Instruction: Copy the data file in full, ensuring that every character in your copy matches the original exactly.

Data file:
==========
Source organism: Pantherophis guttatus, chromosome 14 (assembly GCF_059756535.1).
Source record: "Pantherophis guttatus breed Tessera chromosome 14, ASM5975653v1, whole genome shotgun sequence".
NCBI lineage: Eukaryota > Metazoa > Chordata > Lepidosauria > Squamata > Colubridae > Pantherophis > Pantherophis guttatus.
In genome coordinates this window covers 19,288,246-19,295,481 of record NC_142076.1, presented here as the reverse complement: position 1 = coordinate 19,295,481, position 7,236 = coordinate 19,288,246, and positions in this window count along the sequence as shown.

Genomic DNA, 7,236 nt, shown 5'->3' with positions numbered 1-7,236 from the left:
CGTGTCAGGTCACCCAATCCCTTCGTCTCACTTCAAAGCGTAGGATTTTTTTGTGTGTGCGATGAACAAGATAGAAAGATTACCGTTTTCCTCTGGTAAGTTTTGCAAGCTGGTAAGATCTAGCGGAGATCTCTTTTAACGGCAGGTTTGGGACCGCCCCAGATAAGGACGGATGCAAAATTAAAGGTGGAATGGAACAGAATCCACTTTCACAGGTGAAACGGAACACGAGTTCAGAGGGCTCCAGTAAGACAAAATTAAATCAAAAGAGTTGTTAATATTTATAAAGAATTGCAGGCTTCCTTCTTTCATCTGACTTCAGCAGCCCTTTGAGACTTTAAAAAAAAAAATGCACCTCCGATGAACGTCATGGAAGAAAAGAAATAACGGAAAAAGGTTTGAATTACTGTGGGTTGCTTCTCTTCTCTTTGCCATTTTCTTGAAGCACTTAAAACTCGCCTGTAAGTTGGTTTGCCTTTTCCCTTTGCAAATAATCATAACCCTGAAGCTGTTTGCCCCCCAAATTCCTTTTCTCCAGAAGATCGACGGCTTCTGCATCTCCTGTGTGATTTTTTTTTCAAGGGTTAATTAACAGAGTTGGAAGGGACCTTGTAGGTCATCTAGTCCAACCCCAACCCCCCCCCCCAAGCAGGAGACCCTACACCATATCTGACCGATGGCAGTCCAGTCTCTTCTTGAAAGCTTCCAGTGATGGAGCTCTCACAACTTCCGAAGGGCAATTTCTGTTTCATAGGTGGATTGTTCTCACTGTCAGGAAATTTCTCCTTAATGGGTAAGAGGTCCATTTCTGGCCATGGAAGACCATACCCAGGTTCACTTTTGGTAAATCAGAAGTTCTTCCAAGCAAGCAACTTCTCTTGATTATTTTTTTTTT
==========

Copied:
Source organism: Pantherophis guttatus, chromosome 14 (assembly GCF_059756535.1).
Source record: "Pantherophis guttatus breed Tessera chromosome 14, ASM5975653v1, whole genome shotgun sequence".
NCBI lineage: Eukaryota > Metazoa > Chordata > Lepidosauria > Squamata > Colubridae > Pantherophis > Pantherophis guttatus.
In genome coordinates this window covers 19,288,246-19,295,481 of record NC_142076.1, presented here as the reverse complement: position 1 = coordinate 19,295,481, position 7,236 = coordinate 19,288,246, and positions in this window count along the sequence as shown.

Genomic DNA, 7,236 nt, shown 5'->3' with positions numbered 1-7,236 from the left:
CGTGTCAGGTCACCCAATCCCTTCGTCTCACTTCAAAGCGTAGGATTTTTTTGTGTGTGCGATGAACAAGATAGAAAGATTACCGTTTTCCTCTGGTAAGTTTTGCAAGCTGGTAAGATCTAGCGGAGATCTCTTTTAACGGCAGGTTTGGGACCGCCCCAGATAAGGACGGATGCAAAATTAAAGGTGGAATGGAACAGAATCCACTTTCACAGGTGAAACGGAACACGAGTTCAGAGGGCTCCAGTAAGACAAAATTAAATCAAAAGAGTTGTTAATATTTATAAAGAATTGCAGGCTTCCTTCTTTCATCTGACTTCAGCAGCCCTTTGAGACTTTAAAAAAAAAAATGCACCTCCGATGAACGTCATGGAAGAAAAGAAATAACGGAAAAAGGTTTGAATTACTGTGGGTTGCTTCTCTTCTCTTTGCCATTTTCTTGAAGCACTTAAAACTCGCCTGTAAGTTGGTTTGCCTTTTCCCTTTGCAAATAATCATAACCCTGAAGCTGTTTGCCCCCCAAATTCCTTTTCTCCAGAAGATCGACGGCTTCTGCATCTCCTGTGTGATTTTTTTTTCAAGGGTTAATTAACAGAGTTGGAAGGGACCTTGTAGGTCATCTAGTCCAACCCCAACCCCCCCCCCCAAGCAGGAGACCCTACACCATATCTGACCGATGGCAGTCCAGTCTCTTCTTGAAAGCTTCCAGTGATGGAGCTCTCACAACTTCCGAAGGGCAATTTCTGTTTCATAGGTGGATTGTTCTCACTGTCAGGAAATTTCTCCTTAATGGGTAAGAGGTCCATTTCTGGCCATGGAAGACCATACCCAGGTTCACTTTTGGTAAATCAGAAGTTCTTCCAAGCAAGCAACTTCTCTTGATTATTTTTTTTTT